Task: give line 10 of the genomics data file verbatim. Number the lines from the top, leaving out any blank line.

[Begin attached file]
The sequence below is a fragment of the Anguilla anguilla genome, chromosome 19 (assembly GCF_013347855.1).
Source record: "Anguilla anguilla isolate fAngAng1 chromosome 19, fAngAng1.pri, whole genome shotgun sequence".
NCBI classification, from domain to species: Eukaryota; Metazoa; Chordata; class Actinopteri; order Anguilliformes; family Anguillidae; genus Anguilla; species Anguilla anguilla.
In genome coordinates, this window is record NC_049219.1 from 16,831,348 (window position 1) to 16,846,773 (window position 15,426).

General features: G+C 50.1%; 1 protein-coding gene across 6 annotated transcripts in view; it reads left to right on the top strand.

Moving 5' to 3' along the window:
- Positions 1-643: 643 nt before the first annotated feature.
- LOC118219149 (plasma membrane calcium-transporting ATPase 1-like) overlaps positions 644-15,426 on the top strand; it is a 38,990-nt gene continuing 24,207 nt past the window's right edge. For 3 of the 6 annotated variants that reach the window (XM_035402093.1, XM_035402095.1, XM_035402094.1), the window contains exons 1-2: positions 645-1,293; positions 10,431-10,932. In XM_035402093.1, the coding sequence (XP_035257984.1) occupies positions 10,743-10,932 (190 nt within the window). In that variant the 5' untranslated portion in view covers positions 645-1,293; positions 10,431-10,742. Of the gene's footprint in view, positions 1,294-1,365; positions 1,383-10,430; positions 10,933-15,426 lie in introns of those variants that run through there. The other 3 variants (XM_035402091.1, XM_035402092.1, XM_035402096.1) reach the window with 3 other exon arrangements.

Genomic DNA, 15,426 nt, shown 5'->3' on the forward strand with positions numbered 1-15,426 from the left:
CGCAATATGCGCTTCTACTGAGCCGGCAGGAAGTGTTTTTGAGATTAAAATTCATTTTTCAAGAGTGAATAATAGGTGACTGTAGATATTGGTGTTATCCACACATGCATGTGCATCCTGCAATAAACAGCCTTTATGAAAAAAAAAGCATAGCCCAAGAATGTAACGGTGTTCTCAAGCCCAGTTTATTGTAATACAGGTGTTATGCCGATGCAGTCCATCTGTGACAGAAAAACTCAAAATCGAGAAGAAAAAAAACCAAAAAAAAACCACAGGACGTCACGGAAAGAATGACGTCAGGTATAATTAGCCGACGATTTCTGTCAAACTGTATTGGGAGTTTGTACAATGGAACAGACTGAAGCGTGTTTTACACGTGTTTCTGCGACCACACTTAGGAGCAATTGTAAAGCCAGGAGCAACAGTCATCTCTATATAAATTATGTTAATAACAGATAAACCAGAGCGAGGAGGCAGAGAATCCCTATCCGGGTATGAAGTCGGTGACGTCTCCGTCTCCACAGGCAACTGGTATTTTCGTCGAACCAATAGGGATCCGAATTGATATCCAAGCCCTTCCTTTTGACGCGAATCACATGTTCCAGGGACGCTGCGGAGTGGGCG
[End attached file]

CGCAATATGCGCTTCTACTGAGCCGGCAGGAAGTGTTTTTGAGATTAAAATTCATTTTTCAAGAGTGAATAATAGGTGACTGTAGATATTGGTGTTATCCACACATGCATGTGCATCCTGCAATAAACAGCCTTTATGAAAAAAAAAGCATAGCCCAAGAATGTAACGGTGTTCTCAAGCCCAGTTTATTGTAATACAGGTGTTATGCCGATGCAGTCCATCTGTGACAGAAAAACTCAAAATCGAGAAGAAAAAAAACCAAAAAAAAACCACAGGACGTCACGGAAAGAATGACGTCAGGTATAATTAGCCGACGATTTCTGTCAAACTGTATTGGGAGTTTGTACAATGGAACAGACTGAAGCGTGTTTTACACGTGTTTCTGCGACCACACTTAGGAGCAATTGTAAAGCCAGGAGCAACAGTCATCTCTATATAAATTATGTTAATAACAGATAAACCAGAGCGAGGAGGCAGAGAATCCCTATCCGGGTATGAAGTCGGTGACGTCTCCGTCTCCACAGGCAACTGGTATTTTCGTCGAACCAATAGGGATCCGAATTGATATCCAAGCCCTTCCTTTTGACGCGAATCACATGTTCCAGGGACGCTGCGGAGTGGGCG